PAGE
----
Performances begin tomorrow night, June 6th at 8 PM for two short comic operas –Bastianello and Luxrezia– at Urban Arias at Artisphere. Director Alan Paul gives us a short preview of what we will see and hear in the intimate Black Box Theatre.
Joel: What is Urban Arias?
Alan: Urban Arias is a company that is dedicated to contemporary opera and contemporary opera composers. It’s run by a great guy named Robert Wood, who is a wonderful conductor. I have had the opportunity to work on a lot of pieces and it has brought together some amazing musicians and you get to hear opera in an intimate setting. It’s such a different and wonderful and different experience than going to a large opera house. You are in the Black Box in Artisphere and you are right there in the story.
I was in rehearsal the other day and I told them, “You are always in closeup! So all the grand gestures you would have to do there [in a large opera house] you don’t have to do here, because as you sing, the audience will be right here with you.”
These are short operas?
Yes. They are about 45 minutes long and have the same Librettist Mark Campbell and different composers. Bastianello‘s composer is John Musto, and Lucrezia‘s composer is William Bolcom. They have a lot of humor involved in them. And what’s most exciting is that there are two pianos. I’ve never worked with two pianos before. I always wanted to do a show with with two piano ever since I heard the cast recording of the revival of The Most Happy Fella.
I saw it in NYC a couple of times and loved it.
It was an amazing experience, wasn’t it? At the rehearsal last week both pianists, who have known each, had never played the score together. They were so fantastic. I asked them, “Have you been rehearsing this together?” And they hadn’t. It was so beautiful and it sounded like they had rehearsed together for weeks.
This is so different for you. You work at Shakespeare Theatre Company, and you just won a Helen Hayes Award for your direction of A Funny Thing Happened on the Way to the Forum.
I did and it was a big, big thrill! I didn’t think that I was going to win! My mother was crying and I am up there talking to people and I was so excited. It was a fun night. It was amazing how many people posted something on facebook a few minutes later after I won, and everybody knew about it, and my friends following it closely in NY.
I hear you are directing another musical at Shakespeare Theatre Company.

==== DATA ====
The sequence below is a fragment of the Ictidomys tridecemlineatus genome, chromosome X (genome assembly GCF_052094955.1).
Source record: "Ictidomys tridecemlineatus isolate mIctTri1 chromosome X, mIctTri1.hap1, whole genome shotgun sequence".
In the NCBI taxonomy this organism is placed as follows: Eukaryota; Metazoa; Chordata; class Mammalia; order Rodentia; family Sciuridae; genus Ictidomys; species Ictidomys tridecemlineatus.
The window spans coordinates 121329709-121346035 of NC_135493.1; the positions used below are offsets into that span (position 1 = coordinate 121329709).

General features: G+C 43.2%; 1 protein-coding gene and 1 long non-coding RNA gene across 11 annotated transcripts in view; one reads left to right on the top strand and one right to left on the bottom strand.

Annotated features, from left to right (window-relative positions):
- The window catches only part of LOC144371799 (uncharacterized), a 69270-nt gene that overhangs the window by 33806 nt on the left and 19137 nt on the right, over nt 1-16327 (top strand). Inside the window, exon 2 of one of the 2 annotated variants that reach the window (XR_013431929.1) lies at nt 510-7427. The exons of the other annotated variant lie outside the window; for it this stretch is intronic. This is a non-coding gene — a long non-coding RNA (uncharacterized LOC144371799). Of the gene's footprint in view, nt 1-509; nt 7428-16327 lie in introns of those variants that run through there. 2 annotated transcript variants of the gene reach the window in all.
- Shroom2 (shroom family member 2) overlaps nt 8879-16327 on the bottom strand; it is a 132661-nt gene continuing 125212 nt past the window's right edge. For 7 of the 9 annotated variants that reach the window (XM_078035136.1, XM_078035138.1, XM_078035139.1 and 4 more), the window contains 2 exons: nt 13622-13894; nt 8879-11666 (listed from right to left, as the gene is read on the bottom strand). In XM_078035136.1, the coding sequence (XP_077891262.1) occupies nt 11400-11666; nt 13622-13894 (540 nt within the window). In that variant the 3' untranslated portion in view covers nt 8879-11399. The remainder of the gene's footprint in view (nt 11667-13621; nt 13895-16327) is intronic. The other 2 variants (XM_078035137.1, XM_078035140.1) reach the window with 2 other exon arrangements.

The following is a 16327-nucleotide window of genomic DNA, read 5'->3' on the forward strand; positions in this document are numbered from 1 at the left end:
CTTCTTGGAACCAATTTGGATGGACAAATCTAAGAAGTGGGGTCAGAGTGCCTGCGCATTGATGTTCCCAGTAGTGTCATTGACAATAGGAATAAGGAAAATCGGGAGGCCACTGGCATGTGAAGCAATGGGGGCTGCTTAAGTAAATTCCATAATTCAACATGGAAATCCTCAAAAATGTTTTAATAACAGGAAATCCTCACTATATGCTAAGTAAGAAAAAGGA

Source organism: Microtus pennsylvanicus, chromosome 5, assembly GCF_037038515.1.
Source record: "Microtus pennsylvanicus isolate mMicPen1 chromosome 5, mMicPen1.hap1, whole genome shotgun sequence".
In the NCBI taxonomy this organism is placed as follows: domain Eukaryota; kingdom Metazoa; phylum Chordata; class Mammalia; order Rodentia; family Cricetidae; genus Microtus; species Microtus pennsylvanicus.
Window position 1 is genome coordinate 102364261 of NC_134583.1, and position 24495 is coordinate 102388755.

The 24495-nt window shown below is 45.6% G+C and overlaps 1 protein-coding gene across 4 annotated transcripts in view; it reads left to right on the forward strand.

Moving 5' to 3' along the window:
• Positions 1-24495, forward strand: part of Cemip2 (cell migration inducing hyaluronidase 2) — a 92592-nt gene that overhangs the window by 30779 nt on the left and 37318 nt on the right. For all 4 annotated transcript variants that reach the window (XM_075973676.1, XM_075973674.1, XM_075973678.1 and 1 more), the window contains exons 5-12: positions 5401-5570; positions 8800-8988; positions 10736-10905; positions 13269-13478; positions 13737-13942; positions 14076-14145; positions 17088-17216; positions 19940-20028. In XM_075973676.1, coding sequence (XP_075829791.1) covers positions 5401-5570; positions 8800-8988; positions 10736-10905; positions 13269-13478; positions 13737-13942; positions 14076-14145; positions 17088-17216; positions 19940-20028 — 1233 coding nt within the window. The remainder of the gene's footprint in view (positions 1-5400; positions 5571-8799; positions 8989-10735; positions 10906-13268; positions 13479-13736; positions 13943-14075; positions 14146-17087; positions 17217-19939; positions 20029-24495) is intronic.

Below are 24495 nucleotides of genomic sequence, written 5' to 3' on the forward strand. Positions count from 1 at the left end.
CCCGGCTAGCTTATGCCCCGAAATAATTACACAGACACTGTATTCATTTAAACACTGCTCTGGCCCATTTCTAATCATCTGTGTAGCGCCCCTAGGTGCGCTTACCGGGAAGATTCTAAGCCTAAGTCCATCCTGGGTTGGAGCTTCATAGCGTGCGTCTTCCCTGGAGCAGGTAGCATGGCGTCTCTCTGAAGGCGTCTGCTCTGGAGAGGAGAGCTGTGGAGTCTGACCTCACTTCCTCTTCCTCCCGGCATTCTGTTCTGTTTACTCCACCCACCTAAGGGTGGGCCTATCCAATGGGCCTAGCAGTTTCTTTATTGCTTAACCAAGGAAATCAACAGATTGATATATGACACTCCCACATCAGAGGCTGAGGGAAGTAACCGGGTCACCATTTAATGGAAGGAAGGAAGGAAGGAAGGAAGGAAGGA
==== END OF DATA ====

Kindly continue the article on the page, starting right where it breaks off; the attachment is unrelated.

I am directing Man of La Mancha. What people don’t know is that I have directed opera several times. I am directing a new short opera called Penny at American Opera Initiative at The Washington National Opera on January 23-24, 2015. It’s an hour-long opera by Composer Douglas Pew and Librettist Dara Weinberg.
What is so stimulating about directing opera?
When I was growing in Potomac, MD and all through College – like a lot of other people – I wanted to be a performer, and I wanted to be a singer. There was a voice teacher named Chrissellene G. Petropoulos, who had a great career in opera, and she instilled in me a love for Classical music. I started taking lessons from her when I was 9 years old., and she is still my mentor to this day. When I was going to college I was deciding if I should be a voice major in a conservatory or a theater major, I went to Northwestern because I could be in the Music Theatre Program but they would also give me a classical voice teacher who would allow me to study opera. But I ended up not being a performer.
Music has always been a passion of mine, and I have a past as a Music Director and accompanist. It helped to pay a lot of bills in college by being an accompanist for a voice teacher in the School of Music at Northwestern. And then when I graduated from college and I was living in Chicago it was so much easier to get jobs as a music director than it was as a director, because I could join an existing show as a Musical Director, so music and classical music has been part of my fiber for a long time.
So why should local theatre and music and opera lovers come to the Artisphere to see Urban Arias?
Because it will be a very fun night and you will hear great singing and both pieces are so different. The first piece is romantic and pastoral about a guy growing up, and the second piece is in Argentina about 1900 and it’s sexual and lusty and flirtatious and sensual, so you get two different flavors.
What I really want to impress is that they are all singing actors because they are extremely expressive and they all have a real ability to express a lot of complicated emotions on the stage. It’s been like working with actors who sing. And they can really sing! You’ll be glad you came.
Bastianello is a modern take on an Italian folk tale; a frustrated groom leaves his new bride after she spills a cask of wine at the wedding, vowing not to return until he’s found six greater fools than she is. Lucrezia is an updated riff on a play by Machiavelli, in which a plan to provide an elderly husband with an heir leaves his wife and her new lover equally satisfied.
Bastianello and Lucrezia plays on Friday, June 6th, Saturday, June 7th, Friday, June 13th, Saturday, June 14th at 8 PM and Sunday, June 15th at 2 pm at Urban Arias performing at The Artisphere – 1101 Wilson Boulevard, in Arlington, VA. For tickets, purchase them online.
Review of ‘She, After’ at UrbanArias at Artisphere by Justin Schneider.
Composer Daniel Felsenfeld, Director Beth Greenberg, and Principle Artist Emily Pulley on UrbanArias’ ‘She, After.’
Review of ‘Paul’s Case’ at UrbanArias by Terry Byrne.
UrbanArias Presents ‘Blind Dates’ including ‘Craigslistlieder’ at IOTA on August 5th at 7 PM by Robert Wood.